New Loeb Awards Final Judges Announced by UCLA Anderson School of Management
LOS ANGELES--(BUSINESS WIRE)--The G. and R. Loeb Foundation and UCLA Anderson School of Management announce changes to the final judging panel of the Gerald Loeb Awards for Distinguished Business and Financial Journalism. Named as new final judges are: Matthew Bishop, bureau chief, The Economist; Douglas Frantz, managing editor, Los Angeles Times; Chrystia Freeland, U.S. managing editor, Financial Times; Daniel Hertzberg, senior deputy managing editor, The Wall Street Journal; Andrew Serwer, managing editor, Fortune; and Jonathan Wald, senior vice president, business news, CNBC.
“Their professional perspective will contribute greatly to our efforts to continually enhance and ensure the relevance of the Loeb Awards program.”
The Loeb Awards, the most prestigious honors in the field, recognize journalists who have contributed to the public’s understanding of business, finance and the economy. Loeb Awards final judges serve as advisors to the program and are responsible for selecting winners from among the finalists in the competition categories, as well as the recipients of the career honors, the Lifetime Achievement Award and Lawrence Minard Editor Award.
“All of us affiliated with the Loeb Awards are very pleased to have these leaders in journalism and business news join our esteemed panel of Loeb Awards final judges,” said Richard Rodner, associate dean of marketing and communication at UCLA Anderson and president of the G. and R. Loeb Foundation. “Their professional perspective will contribute greatly to our efforts to continually enhance and ensure the relevance of the Loeb Awards program.”
The retirement of several members of the Loeb Awards final judging panel was also announced. Acknowledged for their many contributions during their years of service were: Lionel Barber, editor, Financial Times; Rik Kirkland, global editor, Fortune; Glen Rochkind, former vice president, business news, CNBC; Paul E. Steiger, vice president and managing editor, The Wall Street Journal; and Matthew Winkler, editor-in-chief, Bloomberg News.
The new Loeb Awards judges will be joining a stellar group of leaders in the industry who will be continuing on the panel, including Stephen J. Adler, editor-in-chief, BusinessWeek; Amanda Bennett, executive editor, enterprise, Bloomberg News; Jane Berentson, editor, Inc.; Lou Dobbs, anchor and managing editor, “Lou Dobbs Tonight,” CNN; Steve Forbes, president and editor-in-chief, Forbes; John Hillkirk, executive editor, USA Today; Robert G. Kaiser, associate editor, The Washington Post; Glenn Kramon, assistant managing editor, The New York Times; Judy D. Olian, dean, UCLA Anderson School of Management; and Allan Sloan, Wall Street editor, Newsweek.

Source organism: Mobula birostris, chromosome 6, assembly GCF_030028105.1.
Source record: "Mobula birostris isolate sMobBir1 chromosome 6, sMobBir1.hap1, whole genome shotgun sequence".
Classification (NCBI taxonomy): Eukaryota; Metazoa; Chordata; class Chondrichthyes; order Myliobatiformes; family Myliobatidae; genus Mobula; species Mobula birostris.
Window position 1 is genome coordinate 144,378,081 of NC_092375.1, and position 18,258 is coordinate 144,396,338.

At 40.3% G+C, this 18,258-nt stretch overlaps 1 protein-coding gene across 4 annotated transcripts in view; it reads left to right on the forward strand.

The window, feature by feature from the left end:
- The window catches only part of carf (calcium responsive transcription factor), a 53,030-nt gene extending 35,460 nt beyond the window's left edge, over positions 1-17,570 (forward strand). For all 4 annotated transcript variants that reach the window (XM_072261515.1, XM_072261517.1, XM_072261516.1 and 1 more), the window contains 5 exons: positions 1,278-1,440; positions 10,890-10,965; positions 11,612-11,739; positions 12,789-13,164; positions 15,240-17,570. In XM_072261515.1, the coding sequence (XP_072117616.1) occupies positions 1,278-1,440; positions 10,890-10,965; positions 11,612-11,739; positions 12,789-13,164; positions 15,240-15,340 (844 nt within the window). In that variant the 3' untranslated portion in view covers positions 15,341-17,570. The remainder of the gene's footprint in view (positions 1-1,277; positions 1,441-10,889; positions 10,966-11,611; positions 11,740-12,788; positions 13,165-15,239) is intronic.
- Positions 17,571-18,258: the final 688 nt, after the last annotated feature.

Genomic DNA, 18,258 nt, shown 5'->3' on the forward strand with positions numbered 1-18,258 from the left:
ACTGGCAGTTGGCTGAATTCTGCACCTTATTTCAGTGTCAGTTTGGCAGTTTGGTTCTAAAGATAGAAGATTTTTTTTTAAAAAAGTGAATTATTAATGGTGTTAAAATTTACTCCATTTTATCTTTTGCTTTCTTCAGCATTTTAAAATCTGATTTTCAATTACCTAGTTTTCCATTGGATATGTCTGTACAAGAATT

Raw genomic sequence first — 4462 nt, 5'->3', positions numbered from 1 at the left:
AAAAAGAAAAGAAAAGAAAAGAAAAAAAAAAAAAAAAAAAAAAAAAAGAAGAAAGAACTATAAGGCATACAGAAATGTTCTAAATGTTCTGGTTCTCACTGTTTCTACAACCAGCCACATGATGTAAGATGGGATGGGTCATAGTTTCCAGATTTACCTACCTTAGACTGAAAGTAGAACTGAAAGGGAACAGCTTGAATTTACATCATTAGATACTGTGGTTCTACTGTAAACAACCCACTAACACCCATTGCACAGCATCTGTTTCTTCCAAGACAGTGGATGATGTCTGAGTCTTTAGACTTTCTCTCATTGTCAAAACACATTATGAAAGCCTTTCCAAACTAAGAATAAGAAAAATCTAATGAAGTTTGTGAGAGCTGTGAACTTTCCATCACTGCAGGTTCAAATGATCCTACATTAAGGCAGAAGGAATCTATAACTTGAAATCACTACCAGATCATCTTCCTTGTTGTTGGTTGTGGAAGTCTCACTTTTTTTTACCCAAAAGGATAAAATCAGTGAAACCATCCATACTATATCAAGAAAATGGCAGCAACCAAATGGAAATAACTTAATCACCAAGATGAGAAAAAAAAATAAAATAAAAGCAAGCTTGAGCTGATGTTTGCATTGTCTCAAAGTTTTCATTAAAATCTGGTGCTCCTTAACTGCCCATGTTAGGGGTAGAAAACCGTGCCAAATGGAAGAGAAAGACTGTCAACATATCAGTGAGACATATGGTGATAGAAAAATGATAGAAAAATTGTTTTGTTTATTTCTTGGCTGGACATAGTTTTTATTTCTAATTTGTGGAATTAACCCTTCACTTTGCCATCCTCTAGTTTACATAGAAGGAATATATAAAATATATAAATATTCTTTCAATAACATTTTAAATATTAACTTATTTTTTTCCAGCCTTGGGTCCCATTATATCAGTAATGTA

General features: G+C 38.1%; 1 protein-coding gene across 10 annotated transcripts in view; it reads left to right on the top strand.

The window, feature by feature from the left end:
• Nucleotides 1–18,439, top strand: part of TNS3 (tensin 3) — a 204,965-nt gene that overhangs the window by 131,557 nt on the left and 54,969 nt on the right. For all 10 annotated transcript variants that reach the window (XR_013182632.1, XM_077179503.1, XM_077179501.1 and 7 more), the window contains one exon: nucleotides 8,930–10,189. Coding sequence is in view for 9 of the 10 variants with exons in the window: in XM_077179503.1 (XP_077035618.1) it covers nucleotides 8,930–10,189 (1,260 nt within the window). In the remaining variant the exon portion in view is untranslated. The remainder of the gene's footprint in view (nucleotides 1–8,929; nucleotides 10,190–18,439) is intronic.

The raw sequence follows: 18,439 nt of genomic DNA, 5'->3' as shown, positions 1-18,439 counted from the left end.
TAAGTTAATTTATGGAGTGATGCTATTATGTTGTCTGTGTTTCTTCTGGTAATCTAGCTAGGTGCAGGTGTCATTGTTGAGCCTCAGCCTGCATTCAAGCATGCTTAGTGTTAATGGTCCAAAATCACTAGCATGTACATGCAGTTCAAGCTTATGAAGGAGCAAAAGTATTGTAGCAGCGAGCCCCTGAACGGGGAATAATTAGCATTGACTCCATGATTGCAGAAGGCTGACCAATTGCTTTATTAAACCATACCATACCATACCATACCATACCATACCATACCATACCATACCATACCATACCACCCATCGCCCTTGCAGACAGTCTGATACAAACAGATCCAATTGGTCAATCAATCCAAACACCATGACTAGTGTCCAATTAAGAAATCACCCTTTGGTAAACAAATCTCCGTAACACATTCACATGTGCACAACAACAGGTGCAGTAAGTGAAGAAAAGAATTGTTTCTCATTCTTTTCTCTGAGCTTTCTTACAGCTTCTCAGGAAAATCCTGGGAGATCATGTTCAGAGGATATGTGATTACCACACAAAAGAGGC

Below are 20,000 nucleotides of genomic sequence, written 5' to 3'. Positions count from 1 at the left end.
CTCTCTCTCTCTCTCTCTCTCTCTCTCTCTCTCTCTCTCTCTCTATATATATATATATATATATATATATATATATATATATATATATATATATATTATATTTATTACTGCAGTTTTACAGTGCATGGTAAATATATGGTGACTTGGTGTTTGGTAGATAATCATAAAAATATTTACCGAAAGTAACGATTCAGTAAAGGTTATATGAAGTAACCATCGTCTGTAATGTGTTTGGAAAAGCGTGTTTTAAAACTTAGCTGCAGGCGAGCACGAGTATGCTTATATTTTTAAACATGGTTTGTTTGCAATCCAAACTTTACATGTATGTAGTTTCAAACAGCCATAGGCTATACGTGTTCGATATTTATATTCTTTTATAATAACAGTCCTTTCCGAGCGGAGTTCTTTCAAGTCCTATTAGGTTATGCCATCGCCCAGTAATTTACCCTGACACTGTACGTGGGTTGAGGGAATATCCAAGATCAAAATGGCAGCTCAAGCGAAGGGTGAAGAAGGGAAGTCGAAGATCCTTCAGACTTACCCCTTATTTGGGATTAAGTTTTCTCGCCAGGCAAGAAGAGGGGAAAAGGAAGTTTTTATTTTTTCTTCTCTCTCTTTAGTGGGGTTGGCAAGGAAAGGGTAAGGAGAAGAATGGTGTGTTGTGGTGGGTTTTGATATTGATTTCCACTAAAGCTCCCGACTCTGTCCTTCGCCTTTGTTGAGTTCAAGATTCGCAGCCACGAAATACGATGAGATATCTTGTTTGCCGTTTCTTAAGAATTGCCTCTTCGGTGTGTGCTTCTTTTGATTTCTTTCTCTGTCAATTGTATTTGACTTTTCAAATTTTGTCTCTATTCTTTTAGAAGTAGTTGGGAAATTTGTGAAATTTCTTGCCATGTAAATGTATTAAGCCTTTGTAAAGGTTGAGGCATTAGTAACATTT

Bishop is chief business writer/American business editor of The Economist, based in New York. He was previously The Economist's London-based business editor, and has also served as its New York bureau chief. Bishop is the author of several Economist special survey supplements, including most recently "The Business of Giving", which looks at the industrial revolution taking place in philanthropy; "Kings of Capitalism", which anticipated and analyzed the recent boom in private equity; and "Capitalism and its Troubles", an examination of the impact of problems such as the collapse of Enron. Bishop is the author of "Essential Economics", the official Economist layperson's guide to economics. Before joining The Economist, Bishop was on the faculty of London Business School, where he co-authored three books for the Oxford University Press, on subjects ranging from privatization and regulation to corporate mergers. Prior to that, he was educated at Oxford University. Bishop has served as a member of the Sykes Commission on the investment system in the 21st Century. He was also on the Advisors Group of the United Nations International Year of Microcredit 2005. He has been honored as a Young Global Leader by the World Economic Forum.
Frantz was named managing editor of the Los Angeles Times in 2005. He oversees The Times' major newsgathering operations, including foreign, metro, national, Washington, business, sports, science, obituaries and Column One. Frantz has served nine years with The Times. In 1987, he joined the newspaper as a business reporter and served as an investigative reporter in its Washington bureau until 1993. He rejoined The Times in May 2003 and served as an investigative reporter based in Istanbul until his appointment as managing editor. He was city editor of the Albuquerque (N.M.) Tribune from 1975 to 1978. He then joined the Chicago Tribune as a metro reporter and later served as a Washington reporter. From 1994 to 2003, Frantz was an investigative reporter and foreign correspondent for The New York Times, later becoming the paper's investigations editor. Frantz is a two-time Pulitzer Prize finalist and was recognized for a Los Angeles Times series chronicling the arming of Iraq before the Gulf War, and for a New York Times series on the Church of Scientology. His other investigative reporting honors include a 1995 and 1997 Worth Bingham Prize and a 1993 Goldsmith Prize. Frantz, with his wife, Catherine Collins, are currently working on a biography of AQ Khan, the father of Pakistan's nuclear program. They also have co-authored "Death on the Black Sea: The Untold Story of the Struma and World War II's Holocaust at Sea," "Celebration USA: Living in Disney's Brave New Town," and six other nonfiction books. He earned a bachelor's degree from DePauw University and a master's degree in journalism from Columbia University.